WhatsApp end-to-end security of group chats can be easily hacked: German researchers

Creepy hackers could secretly eavesdrop on your private WhatsApp group chats, experts claim

WhatsApp 'bug' raises questions over group message privacy

WhatsApp is an instant messaging platform which is preferred by millions of users across the globe, thanks to the clean user interface.

Researchers announced they had discovered flaws in WhatsApp's security at the Real World Crypto security conference in Switzerland, Wired reports. "This means the privacy of your end-to-end encrypted group chat is only guaranteed if you actually trust the WhatsApp server".

The researchers also claim that they notified WhatsApp of the flaw, but were told that the group invitation bug was merely a "theoretical" problem, and thus did not qualify for Facebook's bug bounty program.

"Anyone who controls the app's servers could insert new people into private group chats without needing admin permission", the report said. All group members are deemed administrators, and can thus add a new group member by sending an encrypted group management message to the other participants.

The research group turned its attention to messaging tools Signal, WhatsApp, and Threema, but it was only Facebook's WhatsApp that gave cause for concern. But the researchers have found that anyone having control of the server can break the authentication process that grants them the privilege that is needed to add new members to the private groups. Also, if the attacker controls the server, he or she can block the messages sent by users who might question the new addition or warn others about it.

While WhatsApp boasts great end-to-end encryption of messages which is great for those who crave privacy - but a source of chagrin for many in the law enforcement community - it seems the messaging service is susceptible to attacks on user privacy. "The content of messages sent in WhatsApp groups remains protected by end-to-end encryption".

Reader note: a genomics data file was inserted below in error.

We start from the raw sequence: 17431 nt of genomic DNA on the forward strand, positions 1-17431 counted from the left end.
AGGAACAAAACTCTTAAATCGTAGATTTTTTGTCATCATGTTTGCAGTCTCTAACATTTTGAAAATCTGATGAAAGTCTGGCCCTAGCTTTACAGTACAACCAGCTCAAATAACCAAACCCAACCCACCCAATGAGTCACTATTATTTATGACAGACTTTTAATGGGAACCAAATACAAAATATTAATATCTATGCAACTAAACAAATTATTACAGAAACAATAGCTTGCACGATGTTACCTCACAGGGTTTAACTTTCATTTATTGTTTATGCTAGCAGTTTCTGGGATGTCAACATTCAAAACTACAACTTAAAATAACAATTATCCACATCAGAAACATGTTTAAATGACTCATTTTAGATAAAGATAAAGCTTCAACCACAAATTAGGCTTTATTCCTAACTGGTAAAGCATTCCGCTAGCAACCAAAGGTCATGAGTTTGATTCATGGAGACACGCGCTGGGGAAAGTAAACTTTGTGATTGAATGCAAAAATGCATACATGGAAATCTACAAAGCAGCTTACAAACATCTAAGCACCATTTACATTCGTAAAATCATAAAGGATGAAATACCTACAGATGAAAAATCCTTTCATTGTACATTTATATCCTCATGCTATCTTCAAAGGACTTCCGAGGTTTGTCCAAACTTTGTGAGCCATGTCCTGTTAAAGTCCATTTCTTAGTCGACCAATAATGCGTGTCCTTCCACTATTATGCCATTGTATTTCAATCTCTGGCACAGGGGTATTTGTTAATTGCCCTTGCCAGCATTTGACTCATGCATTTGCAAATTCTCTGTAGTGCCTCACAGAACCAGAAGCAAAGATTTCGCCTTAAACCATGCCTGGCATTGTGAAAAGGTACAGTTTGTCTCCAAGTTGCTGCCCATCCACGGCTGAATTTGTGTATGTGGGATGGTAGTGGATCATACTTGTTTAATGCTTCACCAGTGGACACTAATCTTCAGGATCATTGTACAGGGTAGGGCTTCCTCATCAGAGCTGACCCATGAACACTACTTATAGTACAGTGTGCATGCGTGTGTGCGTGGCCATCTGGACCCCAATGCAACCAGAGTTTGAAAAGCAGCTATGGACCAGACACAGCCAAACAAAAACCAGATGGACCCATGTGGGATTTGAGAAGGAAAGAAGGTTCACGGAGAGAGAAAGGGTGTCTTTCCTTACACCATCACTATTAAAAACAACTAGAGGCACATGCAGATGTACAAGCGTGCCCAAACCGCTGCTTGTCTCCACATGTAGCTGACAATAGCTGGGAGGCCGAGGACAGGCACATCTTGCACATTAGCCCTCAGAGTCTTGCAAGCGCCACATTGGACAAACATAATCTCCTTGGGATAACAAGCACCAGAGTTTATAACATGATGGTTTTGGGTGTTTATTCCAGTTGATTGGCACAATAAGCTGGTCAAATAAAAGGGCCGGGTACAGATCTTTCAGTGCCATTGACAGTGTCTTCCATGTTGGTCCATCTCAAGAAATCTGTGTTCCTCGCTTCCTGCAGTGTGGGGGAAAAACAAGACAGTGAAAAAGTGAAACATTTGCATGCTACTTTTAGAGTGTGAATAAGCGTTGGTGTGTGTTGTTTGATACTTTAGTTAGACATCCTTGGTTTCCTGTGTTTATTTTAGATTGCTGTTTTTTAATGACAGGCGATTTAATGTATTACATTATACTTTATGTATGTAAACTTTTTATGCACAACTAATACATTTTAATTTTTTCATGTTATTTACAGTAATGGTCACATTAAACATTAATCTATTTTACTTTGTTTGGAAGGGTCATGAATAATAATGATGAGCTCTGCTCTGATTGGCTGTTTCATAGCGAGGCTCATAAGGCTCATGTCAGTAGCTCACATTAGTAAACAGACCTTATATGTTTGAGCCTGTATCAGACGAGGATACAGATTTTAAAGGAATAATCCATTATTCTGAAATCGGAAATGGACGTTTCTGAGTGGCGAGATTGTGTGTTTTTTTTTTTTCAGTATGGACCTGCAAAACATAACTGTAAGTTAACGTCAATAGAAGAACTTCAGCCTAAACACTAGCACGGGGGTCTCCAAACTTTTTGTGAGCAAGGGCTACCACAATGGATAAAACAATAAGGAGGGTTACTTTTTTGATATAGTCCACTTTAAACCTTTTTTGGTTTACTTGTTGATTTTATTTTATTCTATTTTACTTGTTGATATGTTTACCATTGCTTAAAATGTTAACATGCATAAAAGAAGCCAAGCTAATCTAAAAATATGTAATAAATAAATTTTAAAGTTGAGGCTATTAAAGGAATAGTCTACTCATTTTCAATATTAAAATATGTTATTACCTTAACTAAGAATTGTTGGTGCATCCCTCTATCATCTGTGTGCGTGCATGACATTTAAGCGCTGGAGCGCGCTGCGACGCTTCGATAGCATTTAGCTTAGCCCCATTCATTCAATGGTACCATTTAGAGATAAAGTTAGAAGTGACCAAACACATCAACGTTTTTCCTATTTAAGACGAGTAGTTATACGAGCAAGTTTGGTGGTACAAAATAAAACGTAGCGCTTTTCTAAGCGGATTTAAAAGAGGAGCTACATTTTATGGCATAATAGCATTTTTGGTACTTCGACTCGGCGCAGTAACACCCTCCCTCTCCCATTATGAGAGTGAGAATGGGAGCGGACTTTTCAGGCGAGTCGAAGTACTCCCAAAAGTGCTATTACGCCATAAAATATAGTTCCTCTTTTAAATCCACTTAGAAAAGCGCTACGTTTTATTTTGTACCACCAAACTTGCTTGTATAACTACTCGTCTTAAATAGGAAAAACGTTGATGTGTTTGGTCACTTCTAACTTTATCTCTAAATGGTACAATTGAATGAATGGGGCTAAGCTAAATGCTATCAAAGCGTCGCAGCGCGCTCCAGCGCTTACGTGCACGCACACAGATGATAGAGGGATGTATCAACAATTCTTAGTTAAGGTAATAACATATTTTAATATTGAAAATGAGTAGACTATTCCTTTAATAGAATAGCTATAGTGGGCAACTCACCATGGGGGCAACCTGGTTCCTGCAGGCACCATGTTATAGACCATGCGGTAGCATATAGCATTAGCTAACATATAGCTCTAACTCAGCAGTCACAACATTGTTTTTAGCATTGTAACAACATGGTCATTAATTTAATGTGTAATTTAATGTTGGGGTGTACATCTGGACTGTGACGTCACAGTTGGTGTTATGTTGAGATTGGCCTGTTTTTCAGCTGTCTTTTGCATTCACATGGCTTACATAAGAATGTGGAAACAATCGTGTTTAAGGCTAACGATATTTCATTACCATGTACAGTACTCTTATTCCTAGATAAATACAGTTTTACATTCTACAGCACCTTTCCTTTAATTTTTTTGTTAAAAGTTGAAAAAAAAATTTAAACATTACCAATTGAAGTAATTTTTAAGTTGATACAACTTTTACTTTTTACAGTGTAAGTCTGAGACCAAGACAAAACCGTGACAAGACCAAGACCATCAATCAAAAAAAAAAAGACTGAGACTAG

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It is common for existing members to be alerted when new members are added to the WhatsApp group.

But Facebook-owned WhatsApp says the problem isn't as bad as the researchers are making out. But not the older messages and the ones for which the stranger doesn't have the end-to-end encryption key. We built WhatsApp so group messages can not be sent to a hidden user.

Stamos objected to the report, stating that there are multiple ways to check and verify the members of a group chat.

But the researchers said it would be possible to get the server to jumble up the way in which messages are sent, so that members would not receive this notification or be aware of the newcomer. However, this potential gap in security should serve as a reminder for businesses and users to keep a close eye on their encryption services and their cryptographic keys, ' he adds. In such a case, it is impossible for them to share details with enforcement agencies that they themselves can not access.

But, as it turns out, the Signal protocol does not check whether the message was sent by an actual member of the group, meaning that anyone outside the group can send the message and, consequently, add a new user to the group.

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